“All of the business office staff are moving into what is the guidance suite right now,” Mr. Calkins said. “And then the east side of the Kolbe Center is moving over to where Mr Laaperi, Mr. Trunzo, and Ms. Tysor are. They are all moving over here along with other advancement staff. The reason all of that happened is because we wanted to create an organizational work environment where people work closer together.”

Not only will this change bring counselors and other key faculty members closer to students, but administration members also will work closer together in a more organized fashion. Many faculty and administration teams originally were spread out in a way that prevented efficient collaboration.

For instance, Mr. Laaperi’s team was spread out in three different locations. When Mr. Laaperi first arrived at CCHS, the advancement team only consisted of the CCHS president, director of development, director of activities, and a fundraising effort. Over time, as more staff members were added to the advancement team, people became dispersed.

The remodeling of the library and Kolbe Center fixes this situation.

“All counseling, including their director of wellness and counseling Mrs. Ashley Bascom, are in one location,” Mr. Laaperi said. “It’s going to be more efficient. We didn’t expect it to happen as quickly as it did, but it’s working out well.”

So, what are some specific ways students benefit from this change?

“When we were over in the Kolbe Center, it had to be very deliberate to come in to see counselors, where in the academic center, students come in daily, so I hope that makes more of an interaction between counselors and students, and instead of a less formal interaction, a more comfortable interaction,” Ms. Bascom said. “How do we put the right people closer to the students? We’re trying to bring counselors closer to the students and make it an easy access point on campus.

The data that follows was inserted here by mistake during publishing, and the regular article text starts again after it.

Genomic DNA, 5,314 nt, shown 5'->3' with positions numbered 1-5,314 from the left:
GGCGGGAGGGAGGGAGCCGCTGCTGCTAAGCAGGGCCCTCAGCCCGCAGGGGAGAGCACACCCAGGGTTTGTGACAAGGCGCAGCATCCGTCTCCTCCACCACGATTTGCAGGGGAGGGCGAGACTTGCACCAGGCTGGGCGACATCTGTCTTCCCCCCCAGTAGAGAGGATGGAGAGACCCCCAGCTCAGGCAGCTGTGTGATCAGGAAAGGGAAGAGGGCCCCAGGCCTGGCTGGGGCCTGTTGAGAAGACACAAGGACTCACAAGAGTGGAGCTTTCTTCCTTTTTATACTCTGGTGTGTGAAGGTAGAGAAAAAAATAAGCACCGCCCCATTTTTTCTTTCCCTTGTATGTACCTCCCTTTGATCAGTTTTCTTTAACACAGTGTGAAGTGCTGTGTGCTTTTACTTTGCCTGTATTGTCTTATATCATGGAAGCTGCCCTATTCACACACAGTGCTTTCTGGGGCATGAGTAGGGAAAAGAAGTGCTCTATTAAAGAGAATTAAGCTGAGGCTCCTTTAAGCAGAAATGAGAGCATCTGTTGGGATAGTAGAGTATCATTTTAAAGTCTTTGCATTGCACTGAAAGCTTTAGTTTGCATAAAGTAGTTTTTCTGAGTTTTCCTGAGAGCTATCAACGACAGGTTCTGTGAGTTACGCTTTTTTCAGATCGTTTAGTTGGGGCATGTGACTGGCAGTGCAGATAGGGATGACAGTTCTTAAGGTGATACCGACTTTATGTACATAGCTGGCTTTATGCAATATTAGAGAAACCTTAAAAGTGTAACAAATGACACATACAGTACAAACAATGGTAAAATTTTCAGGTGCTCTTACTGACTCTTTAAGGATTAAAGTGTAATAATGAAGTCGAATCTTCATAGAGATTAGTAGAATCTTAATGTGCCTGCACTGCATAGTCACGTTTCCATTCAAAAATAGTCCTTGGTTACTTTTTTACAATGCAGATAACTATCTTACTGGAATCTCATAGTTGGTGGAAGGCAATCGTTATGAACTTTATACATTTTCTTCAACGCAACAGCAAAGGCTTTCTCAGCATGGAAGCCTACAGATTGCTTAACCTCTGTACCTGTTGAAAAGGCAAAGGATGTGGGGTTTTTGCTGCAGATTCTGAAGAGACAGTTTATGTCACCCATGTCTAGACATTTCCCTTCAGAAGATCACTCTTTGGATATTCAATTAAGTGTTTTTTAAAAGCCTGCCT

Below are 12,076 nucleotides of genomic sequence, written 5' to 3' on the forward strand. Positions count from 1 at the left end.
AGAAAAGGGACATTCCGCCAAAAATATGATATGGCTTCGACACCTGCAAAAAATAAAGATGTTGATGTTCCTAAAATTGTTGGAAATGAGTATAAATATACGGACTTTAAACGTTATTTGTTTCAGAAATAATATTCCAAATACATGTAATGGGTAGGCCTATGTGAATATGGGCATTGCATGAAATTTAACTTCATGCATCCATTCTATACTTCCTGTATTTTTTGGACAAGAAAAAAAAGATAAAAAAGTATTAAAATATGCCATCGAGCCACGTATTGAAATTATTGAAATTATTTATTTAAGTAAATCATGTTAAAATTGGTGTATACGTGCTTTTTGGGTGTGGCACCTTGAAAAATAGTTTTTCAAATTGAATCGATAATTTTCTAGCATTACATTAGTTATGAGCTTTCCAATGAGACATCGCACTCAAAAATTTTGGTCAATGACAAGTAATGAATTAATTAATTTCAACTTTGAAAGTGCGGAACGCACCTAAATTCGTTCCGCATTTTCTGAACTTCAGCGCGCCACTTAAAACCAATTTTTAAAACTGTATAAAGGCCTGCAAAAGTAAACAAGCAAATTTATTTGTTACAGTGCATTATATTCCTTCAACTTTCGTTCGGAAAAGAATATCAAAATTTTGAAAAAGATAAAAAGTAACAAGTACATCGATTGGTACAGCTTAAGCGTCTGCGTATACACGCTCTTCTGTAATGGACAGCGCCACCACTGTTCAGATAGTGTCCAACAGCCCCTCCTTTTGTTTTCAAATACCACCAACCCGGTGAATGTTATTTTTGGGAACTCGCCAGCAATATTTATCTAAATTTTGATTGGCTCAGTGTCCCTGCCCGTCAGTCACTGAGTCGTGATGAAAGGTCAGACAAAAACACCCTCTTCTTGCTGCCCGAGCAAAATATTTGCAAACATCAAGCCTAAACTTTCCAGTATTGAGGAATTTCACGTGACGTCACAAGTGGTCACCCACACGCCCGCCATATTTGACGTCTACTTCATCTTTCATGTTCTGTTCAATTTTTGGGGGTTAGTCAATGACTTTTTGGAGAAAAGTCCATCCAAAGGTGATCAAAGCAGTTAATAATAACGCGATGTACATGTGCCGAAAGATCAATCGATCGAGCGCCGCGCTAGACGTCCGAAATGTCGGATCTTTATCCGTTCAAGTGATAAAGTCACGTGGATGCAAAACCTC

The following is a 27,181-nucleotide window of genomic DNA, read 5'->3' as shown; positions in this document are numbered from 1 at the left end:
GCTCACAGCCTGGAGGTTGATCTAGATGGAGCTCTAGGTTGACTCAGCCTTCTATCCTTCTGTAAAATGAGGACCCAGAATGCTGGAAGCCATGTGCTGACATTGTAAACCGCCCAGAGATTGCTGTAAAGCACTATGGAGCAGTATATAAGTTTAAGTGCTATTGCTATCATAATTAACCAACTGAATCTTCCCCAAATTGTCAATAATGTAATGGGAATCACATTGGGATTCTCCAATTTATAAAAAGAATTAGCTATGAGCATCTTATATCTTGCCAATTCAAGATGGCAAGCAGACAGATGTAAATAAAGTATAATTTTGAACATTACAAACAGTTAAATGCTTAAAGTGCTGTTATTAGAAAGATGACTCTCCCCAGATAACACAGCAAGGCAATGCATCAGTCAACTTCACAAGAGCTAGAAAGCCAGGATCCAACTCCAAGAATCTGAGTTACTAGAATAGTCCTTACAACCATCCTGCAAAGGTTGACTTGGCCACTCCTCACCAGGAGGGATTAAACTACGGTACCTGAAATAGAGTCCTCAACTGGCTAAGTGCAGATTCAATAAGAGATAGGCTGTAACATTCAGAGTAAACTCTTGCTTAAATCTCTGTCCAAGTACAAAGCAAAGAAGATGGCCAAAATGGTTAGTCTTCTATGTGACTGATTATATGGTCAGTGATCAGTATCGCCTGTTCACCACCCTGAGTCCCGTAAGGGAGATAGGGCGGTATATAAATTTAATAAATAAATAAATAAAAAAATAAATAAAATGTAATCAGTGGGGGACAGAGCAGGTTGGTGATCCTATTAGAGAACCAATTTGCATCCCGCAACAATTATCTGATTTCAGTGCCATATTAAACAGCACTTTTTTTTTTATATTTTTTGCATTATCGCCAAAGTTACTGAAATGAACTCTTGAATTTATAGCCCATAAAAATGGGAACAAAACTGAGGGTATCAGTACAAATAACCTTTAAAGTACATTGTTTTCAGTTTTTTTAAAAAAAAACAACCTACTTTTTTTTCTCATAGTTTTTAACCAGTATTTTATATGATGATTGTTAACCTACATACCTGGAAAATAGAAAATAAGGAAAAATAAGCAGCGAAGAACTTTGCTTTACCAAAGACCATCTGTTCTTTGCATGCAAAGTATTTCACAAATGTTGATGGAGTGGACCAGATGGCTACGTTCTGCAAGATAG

“There literally isn’t a more central place on campus than the library.”

By shifting the library to a more academic setting, Mr. Laaperi realizes students will need a social place to come together. There are currently several ideas being passed around, including using the theater for social time as long as there is someone available for supervision.

Another concern is that the creation of the four new offices where the study hall used to be will eliminate space for NHS tutors to work. However, finding space for NHS tutors is a relatively simple task. The learning center or a classroom could be utilized for NHS tutoring center, Mr. Laaperi said.

Although remodeling in the Kolbe Center and the library has since ended, faculty and administration members will spend the summer setting up offices. Mrs. Bascom is particularly excited about setting up her office over the summer where the alumni room used to be because once her office is set up, she feels she will be prepared and strong for the upcoming school year.

“Change is always hard,” Mr. Calkins said. “People can be attached to work spaces and I appreciate that, but this is what is best for the school and the students. The hardest part is the actual change.

“Once you get working and in your spaces, it’s fine.”

Mr. Laaperi would like to thank everyone for being patient in terms of having the remodeling underway during the end of the school year.

“Ideally, it would’ve been done during the summer, but that would’ve put us behind,” Mr. Laaperi said. “We hope that we haven’t been obtrusive or made too much noise or too much trouble for people.

“We really want students to be the center of our attention. Hopefully, it has gone well for people.”

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The School Newspaper of Cathedral Catholic High School
Major changes lead to major benefits